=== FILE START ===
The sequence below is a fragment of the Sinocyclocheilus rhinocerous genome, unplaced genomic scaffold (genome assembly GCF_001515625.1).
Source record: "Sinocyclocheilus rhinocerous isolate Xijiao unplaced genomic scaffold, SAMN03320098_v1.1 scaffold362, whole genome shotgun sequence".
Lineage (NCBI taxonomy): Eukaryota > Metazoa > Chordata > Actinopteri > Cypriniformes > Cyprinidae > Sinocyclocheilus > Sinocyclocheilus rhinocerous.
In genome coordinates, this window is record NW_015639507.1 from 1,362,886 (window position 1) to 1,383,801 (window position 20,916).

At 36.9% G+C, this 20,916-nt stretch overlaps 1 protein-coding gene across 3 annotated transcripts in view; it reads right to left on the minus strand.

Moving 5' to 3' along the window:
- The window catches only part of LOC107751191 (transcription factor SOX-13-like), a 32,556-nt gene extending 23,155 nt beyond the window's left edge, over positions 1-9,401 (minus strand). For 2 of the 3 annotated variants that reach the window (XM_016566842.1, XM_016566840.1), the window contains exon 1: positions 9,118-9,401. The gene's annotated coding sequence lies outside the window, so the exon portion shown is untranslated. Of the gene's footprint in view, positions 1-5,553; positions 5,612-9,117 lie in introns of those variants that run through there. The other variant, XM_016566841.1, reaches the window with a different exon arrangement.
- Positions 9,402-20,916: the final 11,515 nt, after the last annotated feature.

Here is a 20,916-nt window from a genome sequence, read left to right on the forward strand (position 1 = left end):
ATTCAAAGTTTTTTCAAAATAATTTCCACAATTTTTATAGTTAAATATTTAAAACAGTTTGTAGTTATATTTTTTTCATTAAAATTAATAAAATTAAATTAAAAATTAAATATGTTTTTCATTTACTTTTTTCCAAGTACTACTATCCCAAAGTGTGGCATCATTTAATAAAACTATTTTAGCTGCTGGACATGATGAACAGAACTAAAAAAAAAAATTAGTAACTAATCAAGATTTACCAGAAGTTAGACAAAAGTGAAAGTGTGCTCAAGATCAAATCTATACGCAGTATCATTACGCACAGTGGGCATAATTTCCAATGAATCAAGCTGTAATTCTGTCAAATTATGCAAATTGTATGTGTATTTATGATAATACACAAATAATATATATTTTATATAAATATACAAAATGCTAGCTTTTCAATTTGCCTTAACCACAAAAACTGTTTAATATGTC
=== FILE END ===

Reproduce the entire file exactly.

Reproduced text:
The sequence below is a fragment of the Sinocyclocheilus rhinocerous genome, unplaced genomic scaffold (genome assembly GCF_001515625.1).
Source record: "Sinocyclocheilus rhinocerous isolate Xijiao unplaced genomic scaffold, SAMN03320098_v1.1 scaffold362, whole genome shotgun sequence".
Lineage (NCBI taxonomy): Eukaryota > Metazoa > Chordata > Actinopteri > Cypriniformes > Cyprinidae > Sinocyclocheilus > Sinocyclocheilus rhinocerous.
In genome coordinates, this window is record NW_015639507.1 from 1,362,886 (window position 1) to 1,383,801 (window position 20,916).

At 36.9% G+C, this 20,916-nt stretch overlaps 1 protein-coding gene across 3 annotated transcripts in view; it reads right to left on the minus strand.

Moving 5' to 3' along the window:
- The window catches only part of LOC107751191 (transcription factor SOX-13-like), a 32,556-nt gene extending 23,155 nt beyond the window's left edge, over positions 1-9,401 (minus strand). For 2 of the 3 annotated variants that reach the window (XM_016566842.1, XM_016566840.1), the window contains exon 1: positions 9,118-9,401. The gene's annotated coding sequence lies outside the window, so the exon portion shown is untranslated. Of the gene's footprint in view, positions 1-5,553; positions 5,612-9,117 lie in introns of those variants that run through there. The other variant, XM_016566841.1, reaches the window with a different exon arrangement.
- Positions 9,402-20,916: the final 11,515 nt, after the last annotated feature.

Here is a 20,916-nt window from a genome sequence, read left to right on the forward strand (position 1 = left end):
ATTCAAAGTTTTTTCAAAATAATTTCCACAATTTTTATAGTTAAATATTTAAAACAGTTTGTAGTTATATTTTTTTCATTAAAATTAATAAAATTAAATTAAAAATTAAATATGTTTTTCATTTACTTTTTTCCAAGTACTACTATCCCAAAGTGTGGCATCATTTAATAAAACTATTTTAGCTGCTGGACATGATGAACAGAACTAAAAAAAAAAATTAGTAACTAATCAAGATTTACCAGAAGTTAGACAAAAGTGAAAGTGTGCTCAAGATCAAATCTATACGCAGTATCATTACGCACAGTGGGCATAATTTCCAATGAATCAAGCTGTAATTCTGTCAAATTATGCAAATTGTATGTGTATTTATGATAATACACAAATAATATATATTTTATATAAATATACAAAATGCTAGCTTTTCAATTTGCCTTAACCACAAAAACTGTTTAATATGTC